Hentai Magi achieves a strange balance between aggression, contemplation and pop; the schizophrenic dark side of Japanese counterculture meeting the ritual chants of a summer solstice.

You can stream the EP below, or get the whole thing for yourself as a name-your-price download on Bandcamp.

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MAP July 2014

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MAP has arrived for the month of July. If you’ve been seeking shelter under a proverbial rock during the colder months or just lazy, here’s a good thing to get you reacquainted.

Our submission for Oz this month is ‘Cast of Lines’, the new track from Melbourne expats A Dead Forest Index.

We’ve also been trying out a new format for the MAPcast podcast. Robbie will be exploring local music from a different MAP blog & country each month. This round, he’s hitched on with our pals from Indonesian music blog Deathrockstar to find some good stuff beyond the Bintang singlets and bad tans. Have a listen/ download the podcast via Soundcloud or iTunes.

Click the play button icon to listen to individual songs, right-click on the song title to download an mp3, or grab a zip file of the full 24-track compilation through Dropbox here.

ARGENTINA: Zonaindie
Los TirosAutocontrol

Listen to

In the past weeks we’ve been listening to Denso y Moderno, the first album by Los Tiros, in a non-stop loop. This band from Quilmes, a city in Greater Buenos Aires, delivers a pop-rock sound with lots of synthesizers and optimistic lyrics. The album has 11 tracks, all potential hits, and Autocontrol is one of them.

AUSTRALIA: Who The Bloody Hell Are They?
A Dead Forest IndexCast Of Lines

Listen to

Cast Of Lines is the new 12″ by Melbourne’s A Dead Forest Index. Released recently through Pop Noire (the label run by Savages’ Jehnny Beth), title track Cast Of Lines is an expansive, meditative piece – a precursor for the band’s unique sound palette which has been praised abroad.

CANADA: Ride The Tempo
TMPLVoyij

Listen to

TMPL are a relatively new electro-pop duo from Toronto made up of Kevin O’Brien and singer-songwriter Eli Andreas. By new, I mean they have this one song out called Voyij that takes you on an expansive journey of sounds that gets more exciting at every corner.

More tracks after the jump.

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PREMIERE: Bearhug – ‘Borderlines’

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Sydney’s Bearhug are back with their first full-length release since 2012′s Bill, Dance, ShinerSo Gone will be out on 12 September through Spunk, and we’ve got the first taste for you in the blistering opener, ‘Borderlines’.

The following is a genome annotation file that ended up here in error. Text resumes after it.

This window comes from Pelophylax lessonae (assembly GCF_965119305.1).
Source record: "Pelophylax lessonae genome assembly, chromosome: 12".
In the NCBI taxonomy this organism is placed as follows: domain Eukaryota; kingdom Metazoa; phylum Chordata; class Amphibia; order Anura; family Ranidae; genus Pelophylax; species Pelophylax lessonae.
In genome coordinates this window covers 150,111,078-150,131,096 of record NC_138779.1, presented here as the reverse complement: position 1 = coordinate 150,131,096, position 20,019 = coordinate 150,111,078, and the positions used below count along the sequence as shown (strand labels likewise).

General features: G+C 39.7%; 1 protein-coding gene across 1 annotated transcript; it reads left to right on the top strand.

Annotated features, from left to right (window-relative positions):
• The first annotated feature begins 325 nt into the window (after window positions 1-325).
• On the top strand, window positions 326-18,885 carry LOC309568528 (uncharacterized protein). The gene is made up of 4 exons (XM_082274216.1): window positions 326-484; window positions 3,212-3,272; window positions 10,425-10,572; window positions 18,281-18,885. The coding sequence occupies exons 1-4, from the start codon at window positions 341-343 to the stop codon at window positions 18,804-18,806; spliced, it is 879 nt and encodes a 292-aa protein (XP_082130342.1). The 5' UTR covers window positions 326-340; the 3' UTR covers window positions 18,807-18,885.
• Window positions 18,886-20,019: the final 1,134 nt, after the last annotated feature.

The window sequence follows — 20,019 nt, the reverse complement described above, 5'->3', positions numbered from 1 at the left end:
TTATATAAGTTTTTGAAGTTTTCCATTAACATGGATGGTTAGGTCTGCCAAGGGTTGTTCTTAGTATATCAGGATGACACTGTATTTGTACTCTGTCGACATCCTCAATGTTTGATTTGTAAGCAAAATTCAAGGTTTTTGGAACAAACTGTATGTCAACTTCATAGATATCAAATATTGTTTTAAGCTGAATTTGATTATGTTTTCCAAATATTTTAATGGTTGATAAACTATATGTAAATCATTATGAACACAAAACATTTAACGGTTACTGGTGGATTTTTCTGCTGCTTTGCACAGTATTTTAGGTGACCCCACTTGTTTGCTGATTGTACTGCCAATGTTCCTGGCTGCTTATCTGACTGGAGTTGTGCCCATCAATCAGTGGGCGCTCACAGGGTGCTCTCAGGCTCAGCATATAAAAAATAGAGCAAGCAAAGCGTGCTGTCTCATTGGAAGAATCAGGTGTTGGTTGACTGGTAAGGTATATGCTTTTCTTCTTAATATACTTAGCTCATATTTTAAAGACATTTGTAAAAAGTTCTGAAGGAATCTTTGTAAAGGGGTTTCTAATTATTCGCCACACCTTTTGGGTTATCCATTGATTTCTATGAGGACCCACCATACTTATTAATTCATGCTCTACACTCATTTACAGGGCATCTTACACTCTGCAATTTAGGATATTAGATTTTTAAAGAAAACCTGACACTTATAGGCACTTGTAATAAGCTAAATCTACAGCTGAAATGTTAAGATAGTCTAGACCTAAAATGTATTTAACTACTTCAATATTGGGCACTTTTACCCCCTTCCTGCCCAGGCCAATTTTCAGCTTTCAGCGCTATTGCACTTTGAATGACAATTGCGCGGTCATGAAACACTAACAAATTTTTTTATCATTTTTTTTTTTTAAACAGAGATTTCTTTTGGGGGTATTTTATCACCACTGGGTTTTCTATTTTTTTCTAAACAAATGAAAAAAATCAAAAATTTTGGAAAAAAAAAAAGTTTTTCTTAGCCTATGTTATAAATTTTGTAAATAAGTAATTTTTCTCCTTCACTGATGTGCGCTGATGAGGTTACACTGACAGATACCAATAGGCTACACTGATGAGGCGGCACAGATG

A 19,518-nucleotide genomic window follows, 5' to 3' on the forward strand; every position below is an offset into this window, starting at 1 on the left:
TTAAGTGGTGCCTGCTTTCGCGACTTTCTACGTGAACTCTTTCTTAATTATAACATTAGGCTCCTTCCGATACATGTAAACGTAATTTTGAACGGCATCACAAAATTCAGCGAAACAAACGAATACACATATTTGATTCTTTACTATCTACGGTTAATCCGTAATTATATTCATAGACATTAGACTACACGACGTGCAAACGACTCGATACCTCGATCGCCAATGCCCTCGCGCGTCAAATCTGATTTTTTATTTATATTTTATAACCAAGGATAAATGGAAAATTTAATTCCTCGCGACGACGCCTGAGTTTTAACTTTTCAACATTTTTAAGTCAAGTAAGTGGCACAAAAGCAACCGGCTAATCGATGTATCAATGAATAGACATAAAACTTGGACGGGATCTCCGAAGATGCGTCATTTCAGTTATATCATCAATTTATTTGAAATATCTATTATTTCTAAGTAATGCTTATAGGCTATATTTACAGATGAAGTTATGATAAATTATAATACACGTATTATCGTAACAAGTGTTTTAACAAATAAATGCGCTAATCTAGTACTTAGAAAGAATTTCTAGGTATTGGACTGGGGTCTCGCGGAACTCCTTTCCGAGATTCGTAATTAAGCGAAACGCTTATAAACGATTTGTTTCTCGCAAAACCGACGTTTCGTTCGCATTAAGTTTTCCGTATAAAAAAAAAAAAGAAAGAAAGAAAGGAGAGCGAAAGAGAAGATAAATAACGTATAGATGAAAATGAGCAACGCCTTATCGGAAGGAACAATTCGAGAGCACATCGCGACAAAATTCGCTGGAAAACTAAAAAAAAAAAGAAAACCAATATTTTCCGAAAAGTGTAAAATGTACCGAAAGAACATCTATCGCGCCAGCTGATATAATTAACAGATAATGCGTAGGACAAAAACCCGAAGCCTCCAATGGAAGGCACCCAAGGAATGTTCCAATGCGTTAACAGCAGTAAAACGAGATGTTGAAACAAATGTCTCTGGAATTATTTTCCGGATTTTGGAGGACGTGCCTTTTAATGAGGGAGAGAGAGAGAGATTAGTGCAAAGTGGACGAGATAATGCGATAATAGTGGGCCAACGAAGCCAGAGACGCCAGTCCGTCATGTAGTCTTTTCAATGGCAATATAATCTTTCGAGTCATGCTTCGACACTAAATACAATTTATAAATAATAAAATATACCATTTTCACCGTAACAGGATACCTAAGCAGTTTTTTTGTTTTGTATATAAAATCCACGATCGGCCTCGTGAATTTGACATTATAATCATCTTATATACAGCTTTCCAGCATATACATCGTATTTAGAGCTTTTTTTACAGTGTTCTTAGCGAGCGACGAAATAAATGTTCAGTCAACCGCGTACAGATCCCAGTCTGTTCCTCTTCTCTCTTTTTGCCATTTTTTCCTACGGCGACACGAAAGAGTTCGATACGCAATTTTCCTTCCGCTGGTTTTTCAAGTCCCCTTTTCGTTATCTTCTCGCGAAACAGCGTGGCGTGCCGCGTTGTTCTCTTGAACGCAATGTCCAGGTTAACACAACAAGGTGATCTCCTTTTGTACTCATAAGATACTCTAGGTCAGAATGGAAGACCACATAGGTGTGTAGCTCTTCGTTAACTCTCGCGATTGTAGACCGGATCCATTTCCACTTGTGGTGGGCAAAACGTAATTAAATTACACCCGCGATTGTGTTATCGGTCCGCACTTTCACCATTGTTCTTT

Bearhug has undergone some line-up changes, having lost a member since the Over Easy EP came out in April last year, and with those changes has come a major overhaul of their sound. While earlier releases smacked of My Morning Jacket and Being There-era WIlco, the band now names acts like Sic Alps and Fugazi as influences.

So Gone was recorded by Straight Arrows frontman Owen Penglis, who’s worked with most Sydney DIYers worth mentioning, including Royal Headache, Angie and Palms. Penglis now has a bona fide studio to work in (a step up from the kitchen of his Surry Hills share house), and the difference shows: Bearhug’s new single isn’t scrappy so much as searing.

‘Borderlines’ is all feedback and screaming guitar solo, underpinned by the drummer’s motorik tick and plenty of fuzz box. A brief but driving instrumental number, the track’s an exciting teaser of what’s to come.

So Gone tracklisting:

01. Borderlines

02. Aimee

03. Animal

04. Habit Wave

05. Chlorine

06. Acid Town

07. Catacombs

08. In Rapture

09. The Glow

10. The Sky

11. Until We Say

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WATCH: Fuyuko’s Fables – ‘Slappy and Graham’

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Fuyuko’s Fables‘ ‘Slappy and Graham’ is an exercise in restraint and release. It shows the Wellington five piece alternating beautifully between whispered acoustic folk and the slow grandeur of a post rock band.

The various elements are balanced carefully throughout the song, providing a subtle sense of movement as each melodic or rhythmic line is introduced or removed. The track is warm and inviting, and while it does see progression, the changes are never jarring but welcome. By the time the song hits the refrain you’ve been so immersed in its charms that you just nod your head along as the band sings some ‘ooh-oohs’ and quietly leaves you back where you began.

‘Slappy and Graham’ is accompanied by a sepia-tinged video, a slide show of photos that could just as easily have been taken on tour as found in a box in the back of an op-shop. The carefully timed images quietly add a sense of space and majesty to the track’s breathy sound.

 

You can hear the rest of Fuyuko’s Fables‘ latest EP, Everybody is Weird, here.

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INTRODUCING: Redfoot

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Redfoot

Redfoot are a New York based indie rock outfit, with synths man Corey Wallace flying the Aussie flag. They make wafting dream pop that chops and changes swiftly, often before you realise what’s happening.

Their self-titled debut EP opens with ‘Reversing Falls’, a menacing track defined by a tense guitar hook and Luca Pironti’s vocals, which roll through the melody hypnotically. Wallace plumps up each track with Grizzly Bear-style synths, especially the lead single, ‘Make it Quick’, which was produced by fellow New Yorker and indie-rock personality Darby Cicci (The Antlers). ’Make It Quick’ displays the group’s lack of interest in traditional song structures, with sneaky time signature changes adding depth to the already layered track.

This kind of experimentation creeps in again during ‘Lo Pan’, with Pironti’s vocals spurred on by a lethargic snare before the track changes direction completely around the three-minute mark. These red herrings crop up all over Redfoot, making their debut EP an effortlessly interesting listen. It makes me wish they’d make the trip back to Australia so I could see them have a crack live.